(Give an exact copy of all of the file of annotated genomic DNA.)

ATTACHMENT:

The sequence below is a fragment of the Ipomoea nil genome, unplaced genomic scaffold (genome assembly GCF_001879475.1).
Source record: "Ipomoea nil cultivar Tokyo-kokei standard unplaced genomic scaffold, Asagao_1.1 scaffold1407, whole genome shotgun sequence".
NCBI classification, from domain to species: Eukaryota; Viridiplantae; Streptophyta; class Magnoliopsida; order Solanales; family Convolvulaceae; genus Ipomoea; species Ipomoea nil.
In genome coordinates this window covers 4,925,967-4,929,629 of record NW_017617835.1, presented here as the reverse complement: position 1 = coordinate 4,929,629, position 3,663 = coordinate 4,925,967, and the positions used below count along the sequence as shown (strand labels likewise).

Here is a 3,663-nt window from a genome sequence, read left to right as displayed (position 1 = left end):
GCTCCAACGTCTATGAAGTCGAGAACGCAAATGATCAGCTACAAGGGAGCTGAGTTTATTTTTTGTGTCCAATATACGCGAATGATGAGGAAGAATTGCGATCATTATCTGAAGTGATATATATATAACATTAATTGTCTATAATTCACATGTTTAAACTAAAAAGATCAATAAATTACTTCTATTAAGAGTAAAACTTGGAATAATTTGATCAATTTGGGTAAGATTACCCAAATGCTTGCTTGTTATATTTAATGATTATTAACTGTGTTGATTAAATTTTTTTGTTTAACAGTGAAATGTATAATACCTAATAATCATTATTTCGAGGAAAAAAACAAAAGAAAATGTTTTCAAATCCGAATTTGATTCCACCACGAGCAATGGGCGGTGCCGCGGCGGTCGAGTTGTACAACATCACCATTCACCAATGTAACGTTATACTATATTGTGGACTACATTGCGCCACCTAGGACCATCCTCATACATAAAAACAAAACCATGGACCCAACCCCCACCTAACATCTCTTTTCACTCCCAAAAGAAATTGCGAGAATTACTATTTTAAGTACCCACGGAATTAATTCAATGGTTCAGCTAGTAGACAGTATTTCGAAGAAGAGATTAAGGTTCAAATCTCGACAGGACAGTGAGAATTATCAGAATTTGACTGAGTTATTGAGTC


The sequence below is a fragment of the Ipomoea nil genome, unplaced genomic scaffold (genome assembly GCF_001879475.1).
Source record: "Ipomoea nil cultivar Tokyo-kokei standard unplaced genomic scaffold, Asagao_1.1 scaffold1407, whole genome shotgun sequence".
NCBI classification, from domain to species: Eukaryota; Viridiplantae; Streptophyta; class Magnoliopsida; order Solanales; family Convolvulaceae; genus Ipomoea; species Ipomoea nil.
In genome coordinates this window covers 4,925,967-4,929,629 of record NW_017617835.1, presented here as the reverse complement: position 1 = coordinate 4,929,629, position 3,663 = coordinate 4,925,967, and the positions used below count along the sequence as shown (strand labels likewise).

Here is a 3,663-nt window from a genome sequence, read left to right as displayed (position 1 = left end):
GCTCCAACGTCTATGAAGTCGAGAACGCAAATGATCAGCTACAAGGGAGCTGAGTTTATTTTTTGTGTCCAATATACGCGAATGATGAGGAAGAATTGCGATCATTATCTGAAGTGATATATATATAACATTAATTGTCTATAATTCACATGTTTAAACTAAAAAGATCAATAAATTACTTCTATTAAGAGTAAAACTTGGAATAATTTGATCAATTTGGGTAAGATTACCCAAATGCTTGCTTGTTATATTTAATGATTATTAACTGTGTTGATTAAATTTTTTTGTTTAACAGTGAAATGTATAATACCTAATAATCATTATTTCGAGGAAAAAAACAAAAGAAAATGTTTTCAAATCCGAATTTGATTCCACCACGAGCAATGGGCGGTGCCGCGGCGGTCGAGTTGTACAACATCACCATTCACCAATGTAACGTTATACTATATTGTGGACTACATTGCGCCACCTAGGACCATCCTCATACATAAAAACAAAACCATGGACCCAACCCCCACCTAACATCTCTTTTCACTCCCAAAAGAAATTGCGAGAATTACTATTTTAAGTACCCACGGAATTAATTCAATGGTTCAGCTAGTAGACAGTATTTCGAAGAAGAGATTAAGGTTCAAATCTCGACAGGACAGTGAGAATTATCAGAATTTGACTGAGTTATTGAGTC